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Toronto's Wychwood Park is an enchanted place in an otherwise disenchanted urban landscape. Laid out in the late 19th century as a villa enclave by the painter Marmaduke Matthews, the park has long been home to affluent, literate folk drawn by its spacious Edwardian family homes and by the ancient forest in which they stand.

These people tend to stay put for generations, giving the park a sense of well-rooted community rare in downtown Toronto.

But deep roots can produce strange flowers, and so they have in Wychwood Park, in the form of suspicions about ideas and people coming from outside the magic circle. It was this shadow-side of the park's loveliness that Toronto architect Ian MacDonald encountered when he bought an insignificant fifties bungalow there and proposed to build a modern house for himself and his family on the site. Some neighbours were outraged at such an audacious departure from the Arts-and-Crafts Englishry of the park's early houses.

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As it turned out, the neighbours had little to fear. Mr. MacDonald's deeply personal modernism has none of the popular, mass-produced look of something by, say, California designers Ray and Charles Eames. Instead, the architect has kept his gestures spare, direct, elegant. He has also taken design cues from the ravine topography of Wychwood Park, cladding his house in dark stucco and wood to make it sink into the foliage under the forest canopy, pulling it back into the side of the ravine the house steps down.

The building was constructed under stringent conditions laid down by city officials. The area of the project's above-ground component could not exceed the 1,100-square-foot base of the bungalow or the height of the old structure. But the architect needed 4,000 square feet to provide space for his family, a workshop and a zone that could some day be turned into an architectural studio. His solution involved digging deep into the hillside. The result is a 2,600-square-foot house on two principal levels, and a basement about 1,500 square feet in area.

Because he had to work within these highly limited parameters, Mr. MacDonald crafted each part of the house, down to the smallest detail, to work like a piece of a Chinese puzzle. A slab of Brazilian cherry wood on rolling feet slides out of a slot in the kitchen to become the table in the dining and living room. A nook upstairs is turned into a guest room by pulling out a divider hidden in the wall.

Nothing is ordinary. Mr. MacDonald had to introduce a strong support into the living room to hold up the second level, for instance, and took this necessity as an occasion to make modern art: The steel pillar looks like a mechanical element that escaped from a locomotive engine and got recycled through a Greek temple. It works entirely well in this house, which is both modern and classical in its geometry and feel. So it goes throughout the house: thing fits exactly with thing, views open and shut with cinematic crispness, every transition - from interior space to the exterior gardens, within the house itself - is precisely calibrated.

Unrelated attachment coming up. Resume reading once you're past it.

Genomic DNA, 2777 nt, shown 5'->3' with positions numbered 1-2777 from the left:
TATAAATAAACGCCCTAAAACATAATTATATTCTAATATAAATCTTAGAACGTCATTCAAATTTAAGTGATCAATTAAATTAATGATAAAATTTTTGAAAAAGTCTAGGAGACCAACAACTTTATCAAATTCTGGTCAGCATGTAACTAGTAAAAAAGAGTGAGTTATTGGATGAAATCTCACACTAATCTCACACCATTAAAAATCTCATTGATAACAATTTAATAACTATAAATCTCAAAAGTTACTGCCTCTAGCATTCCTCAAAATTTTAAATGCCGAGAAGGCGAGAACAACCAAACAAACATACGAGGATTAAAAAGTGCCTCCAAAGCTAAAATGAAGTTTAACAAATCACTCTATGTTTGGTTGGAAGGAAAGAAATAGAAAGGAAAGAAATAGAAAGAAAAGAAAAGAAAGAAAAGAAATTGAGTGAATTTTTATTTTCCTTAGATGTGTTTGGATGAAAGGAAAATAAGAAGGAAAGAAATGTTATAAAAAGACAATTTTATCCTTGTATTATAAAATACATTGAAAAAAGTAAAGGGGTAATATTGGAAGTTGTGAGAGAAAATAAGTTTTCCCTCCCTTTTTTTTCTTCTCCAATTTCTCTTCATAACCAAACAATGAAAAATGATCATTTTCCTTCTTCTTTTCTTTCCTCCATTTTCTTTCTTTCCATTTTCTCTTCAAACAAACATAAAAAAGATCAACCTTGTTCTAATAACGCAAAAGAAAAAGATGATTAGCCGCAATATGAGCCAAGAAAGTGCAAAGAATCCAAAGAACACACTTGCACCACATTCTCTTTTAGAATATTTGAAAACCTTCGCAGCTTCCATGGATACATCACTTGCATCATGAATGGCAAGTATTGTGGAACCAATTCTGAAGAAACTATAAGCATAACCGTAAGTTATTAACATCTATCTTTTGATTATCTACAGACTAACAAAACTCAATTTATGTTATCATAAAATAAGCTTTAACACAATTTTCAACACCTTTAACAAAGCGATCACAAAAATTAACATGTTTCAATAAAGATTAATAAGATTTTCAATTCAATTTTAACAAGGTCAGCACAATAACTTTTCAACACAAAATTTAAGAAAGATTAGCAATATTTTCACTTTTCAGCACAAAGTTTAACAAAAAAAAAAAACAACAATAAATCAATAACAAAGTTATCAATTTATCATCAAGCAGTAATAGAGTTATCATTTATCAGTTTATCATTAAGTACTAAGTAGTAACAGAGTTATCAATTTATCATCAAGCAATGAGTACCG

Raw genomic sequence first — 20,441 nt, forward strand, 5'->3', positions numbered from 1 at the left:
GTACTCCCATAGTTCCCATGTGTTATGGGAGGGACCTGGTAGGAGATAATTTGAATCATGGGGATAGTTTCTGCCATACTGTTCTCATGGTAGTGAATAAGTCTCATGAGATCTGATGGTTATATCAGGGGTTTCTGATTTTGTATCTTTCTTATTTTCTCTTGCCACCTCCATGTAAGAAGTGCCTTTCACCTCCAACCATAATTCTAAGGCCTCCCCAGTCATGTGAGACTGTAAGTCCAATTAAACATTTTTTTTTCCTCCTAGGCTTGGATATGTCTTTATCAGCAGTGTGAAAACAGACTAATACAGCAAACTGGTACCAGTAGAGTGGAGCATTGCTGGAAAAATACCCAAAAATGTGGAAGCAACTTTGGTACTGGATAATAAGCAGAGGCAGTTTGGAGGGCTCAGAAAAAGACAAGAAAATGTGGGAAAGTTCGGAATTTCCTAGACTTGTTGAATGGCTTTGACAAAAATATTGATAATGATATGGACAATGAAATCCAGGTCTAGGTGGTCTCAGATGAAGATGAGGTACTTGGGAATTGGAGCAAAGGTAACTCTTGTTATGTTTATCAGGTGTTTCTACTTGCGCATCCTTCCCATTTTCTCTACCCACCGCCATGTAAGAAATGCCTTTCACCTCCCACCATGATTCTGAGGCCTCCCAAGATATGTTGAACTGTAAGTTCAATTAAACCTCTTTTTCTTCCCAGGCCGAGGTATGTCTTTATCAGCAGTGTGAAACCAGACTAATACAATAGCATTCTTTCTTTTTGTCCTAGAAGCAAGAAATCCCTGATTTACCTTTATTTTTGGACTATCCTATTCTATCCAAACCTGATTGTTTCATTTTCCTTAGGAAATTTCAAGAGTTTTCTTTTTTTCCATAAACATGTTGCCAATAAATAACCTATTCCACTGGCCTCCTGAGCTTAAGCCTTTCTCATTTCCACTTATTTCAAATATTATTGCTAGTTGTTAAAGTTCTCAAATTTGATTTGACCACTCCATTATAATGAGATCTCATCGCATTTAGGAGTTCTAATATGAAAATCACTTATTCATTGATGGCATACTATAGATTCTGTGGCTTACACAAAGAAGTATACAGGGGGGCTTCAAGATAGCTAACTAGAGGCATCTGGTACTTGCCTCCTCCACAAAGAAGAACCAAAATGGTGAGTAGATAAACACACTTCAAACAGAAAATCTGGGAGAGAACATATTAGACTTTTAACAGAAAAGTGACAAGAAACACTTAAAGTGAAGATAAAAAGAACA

But this precision, while never finicky, comes with a price. Everything has been cobbled, like a fine designer shoe made to fit only one foot in all the world superbly well. To this outsider, for example, the concrete steps into the ample basement were too steep and narrow, the window behind the kitchen too tall, the banister-free stairs vertiginous. This house also dictates exactly what should and should not be in it: The four reproduction Petite Chairs and the chaise lounge by Le Corbusier strike the right modernist tone in the living room, but it would be hard to imagine one additional stick of furniture trying to take up residence there.

This dwelling's true success and beauty lie in its status as environmental artwork. The building's dug-in situation could have produced a bunker-like atmosphere in the place. Instead, Mr. MacDonald has created a continually shifting, sliding series of relationships with the nature that surrounds the house, brightening the interior and making every window a moment of gentle surprise.

Yearning for a renewed, revitalized relationship between humankind and nature has always been at the heart of the modernist enterprise. Ian MacDonald's project in Wychwood Park reveals this desire at work in the material stuff of architecture - shaping sight lines with great care, quietly breaking down barriers, demonstrating how the art of building can give us those most precious gifts, new ways of seeing.

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